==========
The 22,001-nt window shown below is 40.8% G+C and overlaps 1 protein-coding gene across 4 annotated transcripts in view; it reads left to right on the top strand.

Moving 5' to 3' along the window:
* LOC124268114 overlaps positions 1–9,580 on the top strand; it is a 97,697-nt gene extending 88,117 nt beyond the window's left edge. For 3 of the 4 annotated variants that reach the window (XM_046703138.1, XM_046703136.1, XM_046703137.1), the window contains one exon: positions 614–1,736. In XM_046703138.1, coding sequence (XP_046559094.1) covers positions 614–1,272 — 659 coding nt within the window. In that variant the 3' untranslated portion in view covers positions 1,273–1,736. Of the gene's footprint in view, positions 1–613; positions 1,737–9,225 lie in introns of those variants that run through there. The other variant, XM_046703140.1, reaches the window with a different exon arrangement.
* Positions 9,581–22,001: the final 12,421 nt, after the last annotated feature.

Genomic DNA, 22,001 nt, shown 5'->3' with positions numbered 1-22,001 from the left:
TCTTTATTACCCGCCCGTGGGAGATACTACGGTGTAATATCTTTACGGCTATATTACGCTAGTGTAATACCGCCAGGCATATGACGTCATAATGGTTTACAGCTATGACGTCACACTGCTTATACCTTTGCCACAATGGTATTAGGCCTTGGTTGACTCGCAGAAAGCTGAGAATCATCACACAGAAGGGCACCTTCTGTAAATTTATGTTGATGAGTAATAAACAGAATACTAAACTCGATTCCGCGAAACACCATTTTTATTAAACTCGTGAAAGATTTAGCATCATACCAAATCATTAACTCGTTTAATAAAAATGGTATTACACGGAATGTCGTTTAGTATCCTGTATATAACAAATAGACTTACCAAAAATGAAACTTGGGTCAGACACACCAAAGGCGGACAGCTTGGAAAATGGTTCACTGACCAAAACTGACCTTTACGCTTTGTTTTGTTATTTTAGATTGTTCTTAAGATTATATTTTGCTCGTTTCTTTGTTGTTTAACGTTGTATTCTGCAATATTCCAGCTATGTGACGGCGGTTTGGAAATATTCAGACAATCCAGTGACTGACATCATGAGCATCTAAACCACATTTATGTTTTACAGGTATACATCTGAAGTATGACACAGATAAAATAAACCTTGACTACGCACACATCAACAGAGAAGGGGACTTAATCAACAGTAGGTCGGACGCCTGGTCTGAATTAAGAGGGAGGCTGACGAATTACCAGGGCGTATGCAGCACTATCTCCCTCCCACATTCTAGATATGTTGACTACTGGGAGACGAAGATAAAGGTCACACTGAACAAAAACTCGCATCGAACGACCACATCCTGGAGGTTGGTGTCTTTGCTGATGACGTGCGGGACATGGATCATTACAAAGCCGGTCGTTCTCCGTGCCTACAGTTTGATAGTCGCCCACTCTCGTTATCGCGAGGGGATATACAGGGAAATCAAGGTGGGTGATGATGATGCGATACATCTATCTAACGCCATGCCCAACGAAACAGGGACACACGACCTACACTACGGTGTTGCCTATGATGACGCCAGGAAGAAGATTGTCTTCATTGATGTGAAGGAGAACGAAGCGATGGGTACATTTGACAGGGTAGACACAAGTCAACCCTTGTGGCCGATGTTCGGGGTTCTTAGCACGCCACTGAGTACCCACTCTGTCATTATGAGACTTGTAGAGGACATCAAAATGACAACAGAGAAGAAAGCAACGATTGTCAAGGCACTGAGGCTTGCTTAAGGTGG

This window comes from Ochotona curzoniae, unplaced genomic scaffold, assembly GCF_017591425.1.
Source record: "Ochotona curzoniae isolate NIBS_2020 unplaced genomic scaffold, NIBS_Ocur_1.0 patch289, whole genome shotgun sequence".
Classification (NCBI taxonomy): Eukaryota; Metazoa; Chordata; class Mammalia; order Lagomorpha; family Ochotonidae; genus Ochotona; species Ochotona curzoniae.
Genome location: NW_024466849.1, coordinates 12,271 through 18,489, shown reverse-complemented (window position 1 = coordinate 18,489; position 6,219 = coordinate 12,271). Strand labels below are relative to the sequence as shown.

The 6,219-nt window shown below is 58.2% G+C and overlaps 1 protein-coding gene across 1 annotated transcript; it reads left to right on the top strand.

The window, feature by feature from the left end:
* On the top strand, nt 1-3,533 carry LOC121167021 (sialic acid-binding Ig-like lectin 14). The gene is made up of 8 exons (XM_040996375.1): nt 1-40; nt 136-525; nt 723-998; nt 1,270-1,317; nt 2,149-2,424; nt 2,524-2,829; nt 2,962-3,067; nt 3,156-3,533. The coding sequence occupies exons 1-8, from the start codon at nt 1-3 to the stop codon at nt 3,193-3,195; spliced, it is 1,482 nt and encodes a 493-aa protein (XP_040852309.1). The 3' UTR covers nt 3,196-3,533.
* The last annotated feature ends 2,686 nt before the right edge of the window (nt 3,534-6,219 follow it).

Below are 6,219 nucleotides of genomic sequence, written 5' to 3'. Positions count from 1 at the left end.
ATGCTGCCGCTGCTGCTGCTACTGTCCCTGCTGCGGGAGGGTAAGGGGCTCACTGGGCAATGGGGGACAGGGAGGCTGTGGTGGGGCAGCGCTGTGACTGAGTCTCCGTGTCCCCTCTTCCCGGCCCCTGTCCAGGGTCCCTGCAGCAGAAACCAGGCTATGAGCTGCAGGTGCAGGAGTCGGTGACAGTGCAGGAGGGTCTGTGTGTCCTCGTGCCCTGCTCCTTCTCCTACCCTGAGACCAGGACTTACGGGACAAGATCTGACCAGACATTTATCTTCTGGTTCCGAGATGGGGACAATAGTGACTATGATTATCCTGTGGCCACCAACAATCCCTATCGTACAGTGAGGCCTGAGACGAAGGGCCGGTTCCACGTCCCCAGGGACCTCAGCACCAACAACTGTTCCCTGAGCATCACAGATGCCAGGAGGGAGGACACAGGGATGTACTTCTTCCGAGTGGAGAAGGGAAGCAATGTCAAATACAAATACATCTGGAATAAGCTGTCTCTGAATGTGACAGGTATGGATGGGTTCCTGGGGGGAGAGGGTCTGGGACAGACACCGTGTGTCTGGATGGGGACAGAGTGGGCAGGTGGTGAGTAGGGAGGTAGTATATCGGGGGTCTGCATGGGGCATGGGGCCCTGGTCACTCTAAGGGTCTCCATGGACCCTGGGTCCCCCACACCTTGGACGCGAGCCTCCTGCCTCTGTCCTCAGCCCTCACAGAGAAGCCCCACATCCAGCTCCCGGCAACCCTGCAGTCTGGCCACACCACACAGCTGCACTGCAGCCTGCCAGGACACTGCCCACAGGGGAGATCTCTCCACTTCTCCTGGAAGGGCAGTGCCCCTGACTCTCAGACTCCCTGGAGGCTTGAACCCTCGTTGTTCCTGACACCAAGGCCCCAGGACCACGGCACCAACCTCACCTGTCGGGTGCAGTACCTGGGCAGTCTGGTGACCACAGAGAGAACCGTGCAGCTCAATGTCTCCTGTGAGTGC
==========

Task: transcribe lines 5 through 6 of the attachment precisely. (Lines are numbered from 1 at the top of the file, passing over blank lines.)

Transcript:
Genomic DNA, 22,001 nt, shown 5'->3' with positions numbered 1-22,001 from the left:
TCTTTATTACCCGCCCGTGGGAGATACTACGGTGTAATATCTTTACGGCTATATTACGCTAGTGTAATACCGCCAGGCATATGACGTCATAATGGTTTACAGCTATGACGTCACACTGCTTATACCTTTGCCACAATGGTATTAGGCCTTGGTTGACTCGCAGAAAGCTGAGAATCATCACACAGAAGGGCACCTTCTGTAAATTTATGTTGATGAGTAATAAACAGAATACTAAACTCGATTCCGCGAAACACCATTTTTATTAAACTCGTGAAAGATTTAGCATCATACCAAATCATTAACTCGTTTAATAAAAATGGTATTACACGGAATGTCGTTTAGTATCCTGTATATAACAAATAGACTTACCAAAAATGAAACTTGGGTCAGACACACCAAAGGCGGACAGCTTGGAAAATGGTTCACTGACCAAAACTGACCTTTACGCTTTGTTTTGTTATTTTAGATTGTTCTTAAGATTATATTTTGCTCGTTTCTTTGTTGTTTAACGTTGTATTCTGCAATATTCCAGCTATGTGACGGCGGTTTGGAAATATTCAGACAATCCAGTGACTGACATCATGAGCATCTAAACCACATTTATGTTTTACAGGTATACATCTGAAGTATGACACAGATAAAATAAACCTTGACTACGCACACATCAACAGAGAAGGGGACTTAATCAACAGTAGGTCGGACGCCTGGTCTGAATTAAGAGGGAGGCTGACGAATTACCAGGGCGTATGCAGCACTATCTCCCTCCCACATTCTAGATATGTTGACTACTGGGAGACGAAGATAAAGGTCACACTGAACAAAAACTCGCATCGAACGACCACATCCTGGAGGTTGGTGTCTTTGCTGATGACGTGCGGGACATGGATCATTACAAAGCCGGTCGTTCTCCGTGCCTACAGTTTGATAGTCGCCCACTCTCGTTATCGCGAGGGGATATACAGGGAAATCAAGGTGGGTGATGATGATGCGATACATCTATCTAACGCCATGCCCAACGAAACAGGGACACACGACCTACACTACGGTGTTGCCTATGATGACGCCAGGAAGAAGATTGTCTTCATTGATGTGAAGGAGAACGAAGCGATGGGTACATTTGACAGGGTAGACACAAGTCAACCCTTGTGGCCGATGTTCGGGGTTCTTAGCACGCCACTGAGTACCCACTCTGTCATTATGAGACTTGTAGAGGACATCAAAATGACAACAGAGAAGAAAGCAACGATTGTCAAGGCACTGAGGCTTGCTTAAGGTGG